Jacob Cohen: Howdy folks. It's Monday, May 9th. I'm Jacob Cohen, and you are listening to a special episode of the Hustle Daily Show. So why is it a special episode? Well, it's special because if you ever want to be that person who has some great conversation starter, some small talk material in their back pocket, anything like that, these episodes are going to be a big help. Today that something is chips. Specifically, chips that cost thousands of dollars. Let's get crackalacking. So one day last year I was scrolling through TikTok, catching a funny clip here, some recipe videos there, doing my thing, when I came across something that made me stop in my tracks. What I saw was a clip with 5. 7 million views at the time, with the caption," I found a puffed Dorito. Is this valuable, or should I just eat it?" Now, as it turns out that clip came from a 13 year old girl in Australia who after seeing it go viral, realized the puffed Dorito was in fact quite valuable. To some, it was actually quite, quite valuable. In fact, after realizing what she was in possession of, the girl put the chip up for sale on eBay and she watched bids pour in all the way up to$ 100, 000. Now, in the end, she took the chip offline. Reportedly it violated eBay's food policy, but Doritos itself loved the PR. They ate it up, you could say, and actually awarded her family with something like$ 15,000 for their creativity and love for the brand. And following this story, I grew aware of one of the oddest, probably funniest things I may have ever come across in my life, which is this market for oddly shaped snacks. It exists, and it's just as odd as it sounds. Now, the first thing you have to realize here is that in today's day and age, if you take a chip out of a bag and it looks like, I don't know, Jesus for some reason, you have a few options. You could either eat it, you could tell the guy next to you about your groundbreaking discovery, or you could try selling it on eBay for 10 grand. That is truly the world we live in right now. And as I followed the story about that Dorito from the girl in Australia, I came to learn about this world of collectible snacks. And the first thing that I saw was that this Dorito was hardly the first collectible snack out there, let alone chip, for that matter. So if you go on eBay right now and search, let's say, rare Cheetos, you'll be both entertained and flummoxed by what you find. You'll see hundreds of so- called rare Cheeto listings, including one purportedly shaped like Arnold Schwartzenegger flexing. There's one that's shaped like Michael Jordan dunking. There are a couple claiming to be shaped like penises. I even saw one that resembles the Venus de Milo, which is either a compliment to the artist or a dis. I'm honestly not sure. Many are listed for thousands of dollars, sometimes tens or even hundreds of thousands of dollars. Obviously, I have to say, just because they're listed for that much does not mean people will buy them for that much, but there are instances, many instances where they have sold for lots and lots of money. And that's just Cheetos. So I did some more digging, and it did not take me long to find out that there are all kinds of other well- known instances of rare snacks in various other categories. I learned about a$ 28,000 grilled cheese that looked like Virgin Mary. Came across a$100, 000 chicken nugget resembling an Among Us character. I even read up on a cinnamon bun discovered at a Tennessee cafe in 1996, that reportedly looked like Mother Theresa, and apparently the cafe kept it on display and sold nun bun branded merch until it was stolen nine years later. So this was all very interesting to me, but I wondered, why do we do this? Why are we willing to drop$ 28,000 on the grilled cheese sandwich that looks like Virgin Mary? And asking that question led me to a term known as pareidolia. So have you ever looked at an object, I don't know, some object. Maybe a door, maybe the front of a car, a piece of fruit and thought," Huh? That looks like a face." So that experience is known as pareidolia, which is Greek for beyond the image. It basically means the human experience of seeing shapes out of randomness. It happens way more often than you might realize. Studies have shown humans will interpret something as a face, even with just the slightest suggestion of facial features. Now, whether or not Cheetos, let's say, knew of the actual science behind this phenomenon, they picked up on the fact that people find meaning in the randomness of their cheese curls. About six years ago, Cheetos launched a Cheetos museum PR campaign, in which they gave away tens of thousands of dollars to people who submitted the most interesting Cheetos. The winner, belonging to a Texas woman, was shaped like a cat, and she got 50 grand. It was great marketing, by the way. Vice, I think, PR week found that the Cheetos website saw 525% increase in traffic that month. And it also saw its best week of sales ever in the same month. So pareidolia and the hype people can build around objects they think look like something is the reason you'll see a museum built around Cheetos. It's the reason a Cheetos seemingly shaped like let's say Harambe, remember the infamous gorilla killed at the Cincinnati Zoo in 2017 that turned into a massive meme, almost sold for a$ 100, 000 before the bitter had some second thoughts and backed out, but it almost sold for 100, 000. So while I'm definitely not recommending that you go buy bags of chips in search of, I don't know, the Mona Lisa, I am telling you that the next time you hear about, let's say, an English muffin selling for 10 grand because it looks like her, you'll know why. And bada bing bada boom. That is it folks. For more on The Hustle's tech and business coverage and links to all kinds of cool stuff from around the web, join our newsletter at thehustle. co. Thanks to our editors and executive producer, Darren Clark. I'm Jacob Cohen. You've been listening to The Hustle Daily Show, brought to you by the HubSpot podcast network. See you tomorrow.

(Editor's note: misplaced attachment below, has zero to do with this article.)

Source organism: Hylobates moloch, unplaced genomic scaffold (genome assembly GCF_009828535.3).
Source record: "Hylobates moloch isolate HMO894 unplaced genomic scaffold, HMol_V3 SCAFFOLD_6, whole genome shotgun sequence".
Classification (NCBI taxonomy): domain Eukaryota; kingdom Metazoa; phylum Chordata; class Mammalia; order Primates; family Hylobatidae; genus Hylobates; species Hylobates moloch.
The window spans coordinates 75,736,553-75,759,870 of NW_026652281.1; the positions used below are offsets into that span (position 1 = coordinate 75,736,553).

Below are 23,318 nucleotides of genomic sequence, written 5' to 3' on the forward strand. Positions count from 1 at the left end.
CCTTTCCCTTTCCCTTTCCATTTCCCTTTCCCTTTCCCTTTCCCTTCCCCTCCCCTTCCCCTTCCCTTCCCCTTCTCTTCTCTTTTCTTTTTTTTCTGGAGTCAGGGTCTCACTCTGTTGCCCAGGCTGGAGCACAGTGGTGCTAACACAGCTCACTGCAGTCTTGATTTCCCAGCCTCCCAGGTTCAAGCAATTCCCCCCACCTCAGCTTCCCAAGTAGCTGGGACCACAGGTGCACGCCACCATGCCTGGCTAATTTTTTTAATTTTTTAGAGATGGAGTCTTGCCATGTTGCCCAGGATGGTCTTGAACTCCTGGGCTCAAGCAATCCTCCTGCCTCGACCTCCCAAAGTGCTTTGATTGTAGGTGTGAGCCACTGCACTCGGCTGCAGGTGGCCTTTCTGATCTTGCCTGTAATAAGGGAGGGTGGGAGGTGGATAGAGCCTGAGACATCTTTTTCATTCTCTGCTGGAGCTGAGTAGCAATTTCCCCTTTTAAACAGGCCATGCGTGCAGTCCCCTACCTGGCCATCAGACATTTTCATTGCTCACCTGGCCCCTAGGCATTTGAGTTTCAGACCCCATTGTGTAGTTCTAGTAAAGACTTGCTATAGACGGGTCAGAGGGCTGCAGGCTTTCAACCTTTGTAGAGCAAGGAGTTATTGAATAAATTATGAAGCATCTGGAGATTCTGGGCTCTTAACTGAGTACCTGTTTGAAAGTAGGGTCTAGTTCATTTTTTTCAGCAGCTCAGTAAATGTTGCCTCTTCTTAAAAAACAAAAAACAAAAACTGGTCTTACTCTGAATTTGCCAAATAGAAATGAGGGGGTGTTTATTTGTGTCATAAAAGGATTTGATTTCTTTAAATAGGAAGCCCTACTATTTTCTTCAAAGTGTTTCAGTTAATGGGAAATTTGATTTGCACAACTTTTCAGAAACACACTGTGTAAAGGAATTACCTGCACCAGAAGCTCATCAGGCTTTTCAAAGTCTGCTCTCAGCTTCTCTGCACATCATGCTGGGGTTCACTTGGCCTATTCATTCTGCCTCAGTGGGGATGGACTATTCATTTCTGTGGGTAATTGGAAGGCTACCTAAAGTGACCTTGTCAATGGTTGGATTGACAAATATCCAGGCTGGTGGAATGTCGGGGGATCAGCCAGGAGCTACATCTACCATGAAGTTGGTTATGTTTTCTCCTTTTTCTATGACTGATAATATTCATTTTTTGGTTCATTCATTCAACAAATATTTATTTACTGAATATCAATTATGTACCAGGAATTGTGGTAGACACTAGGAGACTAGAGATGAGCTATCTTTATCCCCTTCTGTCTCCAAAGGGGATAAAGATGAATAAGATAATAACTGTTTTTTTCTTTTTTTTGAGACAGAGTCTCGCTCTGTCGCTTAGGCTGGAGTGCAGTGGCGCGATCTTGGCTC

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Today, if you take a chip out of a bag and think it looks like Jesus, you can either eat it, tell the person next to you, or try selling it on eBay for $10k. In this special episode, Jacob dives into the lucrative market for oddly shaped snacks and the psychology behind them.

Thank You For Listening to The Hustle Daily Show. Don’t forget to hit Subscribe or Follow us on Apple Podcasts so that you never miss an episode!